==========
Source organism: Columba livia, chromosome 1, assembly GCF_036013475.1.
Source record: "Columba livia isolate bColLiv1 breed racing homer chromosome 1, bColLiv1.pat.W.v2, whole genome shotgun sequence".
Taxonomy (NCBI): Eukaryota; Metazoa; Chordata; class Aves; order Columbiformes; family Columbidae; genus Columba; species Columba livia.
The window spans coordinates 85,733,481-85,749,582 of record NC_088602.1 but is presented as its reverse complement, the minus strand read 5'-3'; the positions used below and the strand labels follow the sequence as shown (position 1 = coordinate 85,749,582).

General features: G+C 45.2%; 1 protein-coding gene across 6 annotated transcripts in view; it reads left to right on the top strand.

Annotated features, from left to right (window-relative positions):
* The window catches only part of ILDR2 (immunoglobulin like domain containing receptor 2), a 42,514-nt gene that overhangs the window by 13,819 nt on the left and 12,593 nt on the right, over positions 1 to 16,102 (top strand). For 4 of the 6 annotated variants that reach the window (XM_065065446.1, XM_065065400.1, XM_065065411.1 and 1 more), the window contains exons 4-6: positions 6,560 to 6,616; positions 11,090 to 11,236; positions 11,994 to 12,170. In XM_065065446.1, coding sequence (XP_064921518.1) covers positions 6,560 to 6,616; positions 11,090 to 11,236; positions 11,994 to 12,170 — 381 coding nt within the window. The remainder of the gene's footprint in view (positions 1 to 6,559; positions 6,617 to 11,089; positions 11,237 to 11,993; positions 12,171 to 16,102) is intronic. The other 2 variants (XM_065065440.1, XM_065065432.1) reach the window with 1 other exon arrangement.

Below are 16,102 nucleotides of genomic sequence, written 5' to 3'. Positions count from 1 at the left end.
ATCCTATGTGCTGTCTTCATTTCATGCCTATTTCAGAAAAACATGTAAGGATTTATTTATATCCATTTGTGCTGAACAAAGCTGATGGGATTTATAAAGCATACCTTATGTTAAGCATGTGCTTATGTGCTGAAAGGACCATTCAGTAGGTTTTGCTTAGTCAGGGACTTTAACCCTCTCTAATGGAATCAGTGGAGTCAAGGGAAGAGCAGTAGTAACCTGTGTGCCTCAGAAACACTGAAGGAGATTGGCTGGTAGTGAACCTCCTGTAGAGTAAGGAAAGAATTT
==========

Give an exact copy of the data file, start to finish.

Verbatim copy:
Source organism: Columba livia, chromosome 1, assembly GCF_036013475.1.
Source record: "Columba livia isolate bColLiv1 breed racing homer chromosome 1, bColLiv1.pat.W.v2, whole genome shotgun sequence".
Taxonomy (NCBI): Eukaryota; Metazoa; Chordata; class Aves; order Columbiformes; family Columbidae; genus Columba; species Columba livia.
The window spans coordinates 85,733,481-85,749,582 of record NC_088602.1 but is presented as its reverse complement, the minus strand read 5'-3'; the positions used below and the strand labels follow the sequence as shown (position 1 = coordinate 85,749,582).

General features: G+C 45.2%; 1 protein-coding gene across 6 annotated transcripts in view; it reads left to right on the top strand.

Annotated features, from left to right (window-relative positions):
* The window catches only part of ILDR2 (immunoglobulin like domain containing receptor 2), a 42,514-nt gene that overhangs the window by 13,819 nt on the left and 12,593 nt on the right, over positions 1 to 16,102 (top strand). For 4 of the 6 annotated variants that reach the window (XM_065065446.1, XM_065065400.1, XM_065065411.1 and 1 more), the window contains exons 4-6: positions 6,560 to 6,616; positions 11,090 to 11,236; positions 11,994 to 12,170. In XM_065065446.1, coding sequence (XP_064921518.1) covers positions 6,560 to 6,616; positions 11,090 to 11,236; positions 11,994 to 12,170 — 381 coding nt within the window. The remainder of the gene's footprint in view (positions 1 to 6,559; positions 6,617 to 11,089; positions 11,237 to 11,993; positions 12,171 to 16,102) is intronic. The other 2 variants (XM_065065440.1, XM_065065432.1) reach the window with 1 other exon arrangement.

Below are 16,102 nucleotides of genomic sequence, written 5' to 3'. Positions count from 1 at the left end.
ATCCTATGTGCTGTCTTCATTTCATGCCTATTTCAGAAAAACATGTAAGGATTTATTTATATCCATTTGTGCTGAACAAAGCTGATGGGATTTATAAAGCATACCTTATGTTAAGCATGTGCTTATGTGCTGAAAGGACCATTCAGTAGGTTTTGCTTAGTCAGGGACTTTAACCCTCTCTAATGGAATCAGTGGAGTCAAGGGAAGAGCAGTAGTAACCTGTGTGCCTCAGAAACACTGAAGGAGATTGGCTGGTAGTGAACCTCCTGTAGAGTAAGGAAAGAATTT